5. Plan for Pairing Sessions with Developers and Domain Experts
    Pair programming is used in extreme programming and Agile. Pair testing is also an effective approach to evaluating software. While it would be great to have two testers working together, a tester and a developer also make for a great test team. Additionally, pair testing with customer support representatives, marketing team members, sales, and even executives can be very helpful. Each group in an organization has a different perspective, and each group has its own level of expertise. Pairing with the experts in my organization has given me many insights I might not think about were I to focus on testing by myself. Some of the best user experience questions and insights have come from regularly pair testing with customer support representatives; they know the customer pain points better than anyone.
  6. Cultivate Relationships with Mentors
    Lone testers have additional challenges when they are looking for mentorship; who can they turn to? For me, if I cannot find someone in my own company to mentor me, I look outside of the company. The testing community has many dedicated people who are happy to share their knowledge and experience with other testers. I suggest lone testers look for other lone testers to discuss ideas, get input and feedback on ideas, and work together to help build understanding and have opportunities to grow. Social media outlets like Twitter, Facebook and LinkedIn also give testers the opportunity to find and follow each other’s discussions and add their own comments, which in turn can be considered and challenged by others.
  7. Develop Your Craft
    Coursework like the Association for Software Testing’s Black Box Software Testing series can help testers learn new strategies and ideas for testing approaches and ideas, as well as to reach out and meet/communicate with other testers. Conferences, meet-ups, code camps and discussion forums can help introduce individual testers to other testers looking to share ideas and methods. Also, I’d be remiss if I didn’t mention Weekend Testing, an initiative I am actively involved with. Weekend Testing is a regular gathering of software testers to take on a challenge and learn about testing in a safe and fun environment.

    Sessions typically take place on weekends (hence the name) but these sessions can be held any time. The key is to have a focus, and agenda, and a limited time frame to focus on testing and discuss the ideas learned. All of these are great ways to help sharpen the saw and hone our testing craft.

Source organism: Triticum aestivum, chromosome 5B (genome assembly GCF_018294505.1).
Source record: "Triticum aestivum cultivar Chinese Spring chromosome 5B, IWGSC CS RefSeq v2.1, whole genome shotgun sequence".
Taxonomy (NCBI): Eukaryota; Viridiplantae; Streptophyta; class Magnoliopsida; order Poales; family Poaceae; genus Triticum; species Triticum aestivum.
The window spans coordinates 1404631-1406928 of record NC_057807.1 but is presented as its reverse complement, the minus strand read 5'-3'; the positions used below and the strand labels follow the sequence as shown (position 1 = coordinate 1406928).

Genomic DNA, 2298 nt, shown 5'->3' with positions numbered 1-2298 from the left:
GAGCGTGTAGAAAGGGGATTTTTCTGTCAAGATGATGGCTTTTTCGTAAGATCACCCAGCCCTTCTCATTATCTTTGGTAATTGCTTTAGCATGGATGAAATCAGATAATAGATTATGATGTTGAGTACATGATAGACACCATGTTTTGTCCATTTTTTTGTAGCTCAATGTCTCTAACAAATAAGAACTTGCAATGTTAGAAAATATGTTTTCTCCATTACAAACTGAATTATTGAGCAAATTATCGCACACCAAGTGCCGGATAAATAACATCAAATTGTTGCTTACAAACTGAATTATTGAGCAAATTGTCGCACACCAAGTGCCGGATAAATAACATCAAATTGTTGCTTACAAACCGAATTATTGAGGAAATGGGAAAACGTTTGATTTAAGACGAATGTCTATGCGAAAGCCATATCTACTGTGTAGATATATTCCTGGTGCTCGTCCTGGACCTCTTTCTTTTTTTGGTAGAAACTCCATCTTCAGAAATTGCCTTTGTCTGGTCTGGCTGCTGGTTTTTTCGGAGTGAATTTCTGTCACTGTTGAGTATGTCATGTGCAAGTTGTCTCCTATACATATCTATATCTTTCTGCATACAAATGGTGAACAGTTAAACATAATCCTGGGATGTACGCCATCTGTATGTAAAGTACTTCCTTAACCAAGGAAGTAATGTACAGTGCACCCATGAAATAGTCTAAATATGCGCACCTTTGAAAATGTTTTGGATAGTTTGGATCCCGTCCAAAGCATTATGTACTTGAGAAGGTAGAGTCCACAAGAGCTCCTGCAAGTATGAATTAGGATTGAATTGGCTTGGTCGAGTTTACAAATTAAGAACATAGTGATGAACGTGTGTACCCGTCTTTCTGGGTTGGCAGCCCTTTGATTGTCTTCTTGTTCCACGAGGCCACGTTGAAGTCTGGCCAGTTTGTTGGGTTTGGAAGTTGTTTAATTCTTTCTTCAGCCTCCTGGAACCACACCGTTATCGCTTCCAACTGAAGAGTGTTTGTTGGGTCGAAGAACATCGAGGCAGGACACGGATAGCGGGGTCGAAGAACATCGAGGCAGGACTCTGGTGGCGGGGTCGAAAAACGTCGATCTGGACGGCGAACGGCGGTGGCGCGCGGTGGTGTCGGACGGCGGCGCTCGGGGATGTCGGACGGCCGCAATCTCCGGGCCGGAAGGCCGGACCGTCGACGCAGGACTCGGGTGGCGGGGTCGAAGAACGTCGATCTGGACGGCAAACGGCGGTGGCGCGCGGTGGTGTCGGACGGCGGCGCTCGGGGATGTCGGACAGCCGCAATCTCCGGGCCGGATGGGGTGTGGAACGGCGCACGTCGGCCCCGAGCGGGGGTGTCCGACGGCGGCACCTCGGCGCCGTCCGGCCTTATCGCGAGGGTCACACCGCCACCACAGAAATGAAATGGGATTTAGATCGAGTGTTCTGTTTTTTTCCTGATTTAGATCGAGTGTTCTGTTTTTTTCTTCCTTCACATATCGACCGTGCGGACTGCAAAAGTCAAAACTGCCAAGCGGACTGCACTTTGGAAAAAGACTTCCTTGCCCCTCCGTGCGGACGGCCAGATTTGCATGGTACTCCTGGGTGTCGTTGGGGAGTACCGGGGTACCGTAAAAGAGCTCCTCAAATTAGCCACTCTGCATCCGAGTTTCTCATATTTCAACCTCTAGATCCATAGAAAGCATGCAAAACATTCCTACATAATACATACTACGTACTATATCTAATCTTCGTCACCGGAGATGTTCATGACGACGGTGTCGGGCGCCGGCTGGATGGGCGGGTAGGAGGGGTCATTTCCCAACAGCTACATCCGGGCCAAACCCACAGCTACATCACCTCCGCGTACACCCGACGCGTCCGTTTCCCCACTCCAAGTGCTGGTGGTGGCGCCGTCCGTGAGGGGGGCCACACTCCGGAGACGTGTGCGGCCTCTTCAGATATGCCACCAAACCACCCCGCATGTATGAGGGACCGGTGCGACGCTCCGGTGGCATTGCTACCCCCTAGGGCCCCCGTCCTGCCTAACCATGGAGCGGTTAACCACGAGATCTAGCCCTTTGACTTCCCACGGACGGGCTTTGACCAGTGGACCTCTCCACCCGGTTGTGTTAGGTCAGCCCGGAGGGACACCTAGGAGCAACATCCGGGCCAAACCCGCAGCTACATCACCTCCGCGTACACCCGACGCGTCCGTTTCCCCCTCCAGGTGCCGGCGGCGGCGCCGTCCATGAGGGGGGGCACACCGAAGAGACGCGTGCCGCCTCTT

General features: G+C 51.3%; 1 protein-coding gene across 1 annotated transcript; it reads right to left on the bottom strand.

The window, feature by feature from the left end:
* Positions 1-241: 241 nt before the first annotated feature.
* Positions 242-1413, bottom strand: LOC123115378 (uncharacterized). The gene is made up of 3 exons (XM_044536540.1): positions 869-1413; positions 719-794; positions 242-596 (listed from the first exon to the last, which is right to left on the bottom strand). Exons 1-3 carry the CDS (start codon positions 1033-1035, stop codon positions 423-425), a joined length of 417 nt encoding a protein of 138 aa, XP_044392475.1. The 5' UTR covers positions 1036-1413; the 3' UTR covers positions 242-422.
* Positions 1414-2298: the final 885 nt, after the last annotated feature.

To my fellow lone testers, you are critical in the success or your organization’s endeavors. You have the potential to become indispensable. Many of the challenges you will face will be universal, and there will, of course, be challenges that will be unique to your organization. There is no one size fits all scenario for the lone testers out there. Although with the willingness to adapt and be open to your abilities, as well as the areas we need to improve on, we need not be solitary figures that live in the shadows. We can be seen as an essential element towards project success.

About the Author

Michael Larsen: I am a long time tester with experience covering networking equipment software, SNMP applications, virtual machines, capacitance touch devices, video games and distributed database applications/web services. I’ve also tended to work as a “Lone Tester” in many of these environments.

I am the producer of STP’s “This Week in Software Testing” podcast (hosted by Matt Heusser). I am a black-belt in the Miagi-Do School of Software Testing. I am a member of the Board of Directors and Chair of the Education Special Interest Group with the Association for Software Testing. I am a founder and the principal facilitator for the America’s chapter of Weekend Testing. I wrote a chapter for the book “How to Reduce the Cost of Software Testing”, published by Auerbach in 2011.

I can be found on Twitter at @mkltesthead and I blog at